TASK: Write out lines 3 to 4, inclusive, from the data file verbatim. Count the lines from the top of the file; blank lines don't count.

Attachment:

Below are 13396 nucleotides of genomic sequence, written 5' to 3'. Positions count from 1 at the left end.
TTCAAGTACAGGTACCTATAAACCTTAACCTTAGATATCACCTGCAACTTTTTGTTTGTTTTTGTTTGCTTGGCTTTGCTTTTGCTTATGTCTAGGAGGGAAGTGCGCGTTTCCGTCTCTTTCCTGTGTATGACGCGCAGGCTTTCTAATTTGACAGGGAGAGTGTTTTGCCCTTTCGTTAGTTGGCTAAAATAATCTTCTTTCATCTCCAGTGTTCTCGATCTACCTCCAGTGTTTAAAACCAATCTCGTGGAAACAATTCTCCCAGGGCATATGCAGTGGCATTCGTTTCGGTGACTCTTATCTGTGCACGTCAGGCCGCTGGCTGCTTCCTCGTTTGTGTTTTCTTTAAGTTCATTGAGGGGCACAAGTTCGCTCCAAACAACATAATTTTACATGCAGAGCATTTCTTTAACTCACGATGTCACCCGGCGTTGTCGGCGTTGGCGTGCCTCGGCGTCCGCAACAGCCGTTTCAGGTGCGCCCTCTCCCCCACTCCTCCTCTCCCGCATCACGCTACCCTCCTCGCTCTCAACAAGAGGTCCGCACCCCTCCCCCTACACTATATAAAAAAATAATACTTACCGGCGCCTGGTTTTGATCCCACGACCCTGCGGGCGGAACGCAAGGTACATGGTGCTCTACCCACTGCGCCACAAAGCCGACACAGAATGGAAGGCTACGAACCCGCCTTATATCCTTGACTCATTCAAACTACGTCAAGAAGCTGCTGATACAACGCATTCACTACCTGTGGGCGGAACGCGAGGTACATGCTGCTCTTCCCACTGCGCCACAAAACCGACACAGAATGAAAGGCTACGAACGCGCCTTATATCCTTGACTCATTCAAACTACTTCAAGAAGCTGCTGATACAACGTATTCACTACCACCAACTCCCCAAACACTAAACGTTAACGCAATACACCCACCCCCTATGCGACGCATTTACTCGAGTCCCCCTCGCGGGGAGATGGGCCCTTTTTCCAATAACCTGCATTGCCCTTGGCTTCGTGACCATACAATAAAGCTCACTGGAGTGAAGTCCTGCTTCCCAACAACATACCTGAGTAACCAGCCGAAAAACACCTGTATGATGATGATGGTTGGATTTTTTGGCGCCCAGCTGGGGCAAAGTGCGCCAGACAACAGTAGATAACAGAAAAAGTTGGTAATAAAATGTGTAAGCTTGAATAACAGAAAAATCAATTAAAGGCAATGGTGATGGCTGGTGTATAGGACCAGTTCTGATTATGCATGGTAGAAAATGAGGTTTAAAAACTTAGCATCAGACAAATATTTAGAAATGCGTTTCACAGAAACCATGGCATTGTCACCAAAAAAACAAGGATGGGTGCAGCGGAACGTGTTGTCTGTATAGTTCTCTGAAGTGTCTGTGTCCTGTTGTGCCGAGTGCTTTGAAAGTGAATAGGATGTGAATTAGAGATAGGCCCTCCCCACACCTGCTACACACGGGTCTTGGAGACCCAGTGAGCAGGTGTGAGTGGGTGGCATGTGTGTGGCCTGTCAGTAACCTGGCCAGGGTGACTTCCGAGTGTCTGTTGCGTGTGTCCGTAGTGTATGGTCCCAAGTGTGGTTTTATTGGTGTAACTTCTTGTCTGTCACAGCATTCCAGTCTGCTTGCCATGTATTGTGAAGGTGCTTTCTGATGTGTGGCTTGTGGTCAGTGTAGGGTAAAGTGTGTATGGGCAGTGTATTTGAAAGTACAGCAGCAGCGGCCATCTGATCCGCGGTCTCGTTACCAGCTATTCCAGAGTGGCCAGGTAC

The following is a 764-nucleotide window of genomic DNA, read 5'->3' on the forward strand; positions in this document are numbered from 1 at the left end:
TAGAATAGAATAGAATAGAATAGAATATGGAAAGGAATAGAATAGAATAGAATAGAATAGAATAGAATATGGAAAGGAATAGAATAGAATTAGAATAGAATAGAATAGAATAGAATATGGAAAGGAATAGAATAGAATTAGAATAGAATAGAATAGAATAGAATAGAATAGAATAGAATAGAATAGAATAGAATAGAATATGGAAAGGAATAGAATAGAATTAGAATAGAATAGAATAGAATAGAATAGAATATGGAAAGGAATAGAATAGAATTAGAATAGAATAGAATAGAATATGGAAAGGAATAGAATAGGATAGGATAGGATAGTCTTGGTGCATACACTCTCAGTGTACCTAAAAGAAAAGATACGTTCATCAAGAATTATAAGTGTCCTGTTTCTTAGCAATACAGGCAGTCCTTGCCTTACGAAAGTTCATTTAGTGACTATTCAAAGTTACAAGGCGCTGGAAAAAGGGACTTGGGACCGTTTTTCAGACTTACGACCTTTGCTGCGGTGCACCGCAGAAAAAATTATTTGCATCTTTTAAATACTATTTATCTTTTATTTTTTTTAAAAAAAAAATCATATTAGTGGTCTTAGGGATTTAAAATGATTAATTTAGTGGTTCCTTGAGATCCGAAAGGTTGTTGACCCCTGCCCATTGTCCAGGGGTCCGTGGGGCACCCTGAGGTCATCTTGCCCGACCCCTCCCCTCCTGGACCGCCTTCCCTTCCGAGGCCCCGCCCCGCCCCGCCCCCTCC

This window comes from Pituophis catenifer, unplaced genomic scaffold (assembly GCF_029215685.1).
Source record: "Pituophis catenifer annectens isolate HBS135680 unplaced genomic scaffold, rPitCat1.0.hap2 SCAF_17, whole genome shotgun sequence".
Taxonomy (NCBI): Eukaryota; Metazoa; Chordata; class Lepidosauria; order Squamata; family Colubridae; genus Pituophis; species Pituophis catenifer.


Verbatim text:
The following is a 764-nucleotide window of genomic DNA, read 5'->3' on the forward strand; positions in this document are numbered from 1 at the left end:
TAGAATAGAATAGAATAGAATAGAATATGGAAAGGAATAGAATAGAATAGAATAGAATAGAATAGAATATGGAAAGGAATAGAATAGAATTAGAATAGAATAGAATAGAATAGAATATGGAAAGGAATAGAATAGAATTAGAATAGAATAGAATAGAATAGAATAGAATAGAATAGAATAGAATAGAATAGAATAGAATATGGAAAGGAATAGAATAGAATTAGAATAGAATAGAATAGAATAGAATAGAATATGGAAAGGAATAGAATAGAATTAGAATAGAATAGAATAGAATATGGAAAGGAATAGAATAGGATAGGATAGGATAGTCTTGGTGCATACACTCTCAGTGTACCTAAAAGAAAAGATACGTTCATCAAGAATTATAAGTGTCCTGTTTCTTAGCAATACAGGCAGTCCTTGCCTTACGAAAGTTCATTTAGTGACTATTCAAAGTTACAAGGCGCTGGAAAAAGGGACTTGGGACCGTTTTTCAGACTTACGACCTTTGCTGCGGTGCACCGCAGAAAAAATTATTTGCATCTTTTAAATACTATTTATCTTTTATTTTTTTTAAAAAAAAAATCATATTAGTGGTCTTAGGGATTTAAAATGATTAATTTAGTGGTTCCTTGAGATCCGAAAGGTTGTTGACCCCTGCCCATTGTCCAGGGGTCCGTGGGGCACCCTGAGGTCATCTTGCCCGACCCCTCCCCTCCTGGACCGCCTTCCCTTCCGAGGCCCCGCCCCGCCCCGCCCCCTCC